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Elected officials must push CVB to release information

November 20, 2003

When the Hagerstown-Washington County Convention and Visitors Bureau gives its annual report to the county's General Assembly delegation today, some lawmakers may be tempted to make speeches about the wise use of taxpayers' money. That's okay with us, as long as they're looking in the mirror when they do that.

The CVB, which recently forced its executive director to resign over alleged financial irregularities, this week refused, at least temporarily, The Herald-Mail's request for information on the salary, expense account and benefits given to Ben Hart, its former executive director.

CVB is well within its rights to do that, because of the way in which it was incorporated.

But despite the legalities, the board still has a moral obligation to disclose how it spends taxpayers' money. How wise is it to set up a group that gets tax funds, but doesn't have to disclose how funds are spent?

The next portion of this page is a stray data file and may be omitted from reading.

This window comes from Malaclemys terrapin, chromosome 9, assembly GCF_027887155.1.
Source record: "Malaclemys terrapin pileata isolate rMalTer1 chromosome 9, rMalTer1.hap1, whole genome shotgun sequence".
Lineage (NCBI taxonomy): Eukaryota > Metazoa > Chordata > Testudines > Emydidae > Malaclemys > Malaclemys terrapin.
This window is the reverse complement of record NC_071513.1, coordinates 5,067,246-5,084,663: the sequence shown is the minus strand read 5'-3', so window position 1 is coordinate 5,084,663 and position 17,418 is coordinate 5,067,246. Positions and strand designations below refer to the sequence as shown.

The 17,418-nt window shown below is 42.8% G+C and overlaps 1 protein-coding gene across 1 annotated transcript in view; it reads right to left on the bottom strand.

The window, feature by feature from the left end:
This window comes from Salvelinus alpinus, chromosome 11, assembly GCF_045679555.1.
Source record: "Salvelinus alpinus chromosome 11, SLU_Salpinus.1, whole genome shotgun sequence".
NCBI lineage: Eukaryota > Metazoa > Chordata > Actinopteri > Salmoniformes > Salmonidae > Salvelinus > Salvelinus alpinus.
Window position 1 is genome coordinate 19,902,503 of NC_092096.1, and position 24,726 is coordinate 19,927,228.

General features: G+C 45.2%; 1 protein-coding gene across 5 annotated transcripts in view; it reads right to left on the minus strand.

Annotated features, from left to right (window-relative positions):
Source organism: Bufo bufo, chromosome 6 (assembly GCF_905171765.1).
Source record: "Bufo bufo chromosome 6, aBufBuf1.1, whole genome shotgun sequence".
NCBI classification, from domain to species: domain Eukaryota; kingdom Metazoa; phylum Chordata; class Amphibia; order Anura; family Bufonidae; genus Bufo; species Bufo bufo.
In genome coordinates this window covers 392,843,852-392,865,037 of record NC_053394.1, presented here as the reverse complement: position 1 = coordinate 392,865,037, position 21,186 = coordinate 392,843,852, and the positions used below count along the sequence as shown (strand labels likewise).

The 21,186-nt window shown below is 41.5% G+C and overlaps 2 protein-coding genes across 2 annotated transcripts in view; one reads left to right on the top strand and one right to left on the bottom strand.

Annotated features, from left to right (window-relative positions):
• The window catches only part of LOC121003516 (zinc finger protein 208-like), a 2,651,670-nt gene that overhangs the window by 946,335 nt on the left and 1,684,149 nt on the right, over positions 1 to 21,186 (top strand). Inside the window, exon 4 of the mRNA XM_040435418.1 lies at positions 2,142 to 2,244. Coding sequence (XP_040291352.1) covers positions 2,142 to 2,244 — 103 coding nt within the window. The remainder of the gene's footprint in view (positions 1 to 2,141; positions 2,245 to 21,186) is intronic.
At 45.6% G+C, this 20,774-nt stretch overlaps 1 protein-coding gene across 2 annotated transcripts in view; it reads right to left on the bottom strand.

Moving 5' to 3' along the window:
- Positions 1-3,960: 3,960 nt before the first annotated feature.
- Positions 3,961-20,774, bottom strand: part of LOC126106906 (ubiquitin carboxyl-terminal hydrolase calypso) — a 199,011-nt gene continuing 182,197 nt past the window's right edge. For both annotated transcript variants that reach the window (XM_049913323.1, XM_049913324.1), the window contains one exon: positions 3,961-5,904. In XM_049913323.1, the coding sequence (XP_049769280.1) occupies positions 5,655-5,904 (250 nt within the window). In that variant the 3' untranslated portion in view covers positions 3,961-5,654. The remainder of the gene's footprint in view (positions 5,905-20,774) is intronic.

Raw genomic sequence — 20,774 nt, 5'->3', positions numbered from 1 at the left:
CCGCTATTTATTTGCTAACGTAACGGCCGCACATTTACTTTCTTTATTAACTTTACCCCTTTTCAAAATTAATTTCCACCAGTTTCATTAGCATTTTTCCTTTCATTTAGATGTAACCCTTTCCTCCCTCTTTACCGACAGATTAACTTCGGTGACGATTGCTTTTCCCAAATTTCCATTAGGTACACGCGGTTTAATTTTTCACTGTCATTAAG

If Washington County's state lawmakers don't do anything else in this session, they should amend the law so that any group that gets county tax funds be required to disclose its budget and expenses in detail.

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How was the current system set up? In 1996, a Tourism Structure Task Force recommended that CVB should be a public/private partnership.

Funded in part by a local room tax, its budget would have 60 percent go for marketing, 30 percent for salaries and 10 percent for future development. Thirty business, tourism and government leaders who attended a tourism roundtable in December of that year liked the idea.

In 1997, after the board balked at resigning to make way for a new group, lawmakers threatened to mandate it.

The CVB board backed down. The only legislative mandate it faces now is the requirement that it report to the delegation once a year. When the current problem surfaced, neither Hagerstown nor the county government had a copy of CVB's budget or even a list of its board members, though city and county representatives sit on the board.

Government officials did what was required, but not what was good business practice or responsible oversight. Ron Vitkun, CVB's chairman since April, this week promised that the 2004 budget - in full detail - would be provided to the county commissioners.

We welcome that, but elected officials need to make up for their past inattention by pushing CVB to release information on how much Hart was paid, what benefits he received and his expense acount.

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